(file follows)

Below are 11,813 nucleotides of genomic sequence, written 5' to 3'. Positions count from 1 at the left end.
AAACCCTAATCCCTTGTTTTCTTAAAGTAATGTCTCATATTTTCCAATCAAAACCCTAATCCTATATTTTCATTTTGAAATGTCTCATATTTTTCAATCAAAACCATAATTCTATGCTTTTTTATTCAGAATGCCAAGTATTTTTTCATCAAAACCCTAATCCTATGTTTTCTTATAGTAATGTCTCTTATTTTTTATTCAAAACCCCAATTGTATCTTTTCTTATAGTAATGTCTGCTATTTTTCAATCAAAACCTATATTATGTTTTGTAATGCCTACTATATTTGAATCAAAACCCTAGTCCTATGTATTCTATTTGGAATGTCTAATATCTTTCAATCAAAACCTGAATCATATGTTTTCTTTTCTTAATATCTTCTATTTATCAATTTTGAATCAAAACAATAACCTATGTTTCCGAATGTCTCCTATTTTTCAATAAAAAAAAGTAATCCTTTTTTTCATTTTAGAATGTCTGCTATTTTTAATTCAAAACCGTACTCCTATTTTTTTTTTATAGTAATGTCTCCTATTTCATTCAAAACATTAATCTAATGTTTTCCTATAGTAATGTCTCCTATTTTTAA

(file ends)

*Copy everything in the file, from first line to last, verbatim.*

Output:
Below are 11,813 nucleotides of genomic sequence, written 5' to 3'. Positions count from 1 at the left end.
AAACCCTAATCCCTTGTTTTCTTAAAGTAATGTCTCATATTTTCCAATCAAAACCCTAATCCTATATTTTCATTTTGAAATGTCTCATATTTTTCAATCAAAACCATAATTCTATGCTTTTTTATTCAGAATGCCAAGTATTTTTTCATCAAAACCCTAATCCTATGTTTTCTTATAGTAATGTCTCTTATTTTTTATTCAAAACCCCAATTGTATCTTTTCTTATAGTAATGTCTGCTATTTTTCAATCAAAACCTATATTATGTTTTGTAATGCCTACTATATTTGAATCAAAACCCTAGTCCTATGTATTCTATTTGGAATGTCTAATATCTTTCAATCAAAACCTGAATCATATGTTTTCTTTTCTTAATATCTTCTATTTATCAATTTTGAATCAAAACAATAACCTATGTTTCCGAATGTCTCCTATTTTTCAATAAAAAAAAGTAATCCTTTTTTTCATTTTAGAATGTCTGCTATTTTTAATTCAAAACCGTACTCCTATTTTTTTTTTATAGTAATGTCTCCTATTTCATTCAAAACATTAATCTAATGTTTTCCTATAGTAATGTCTCCTATTTTTAA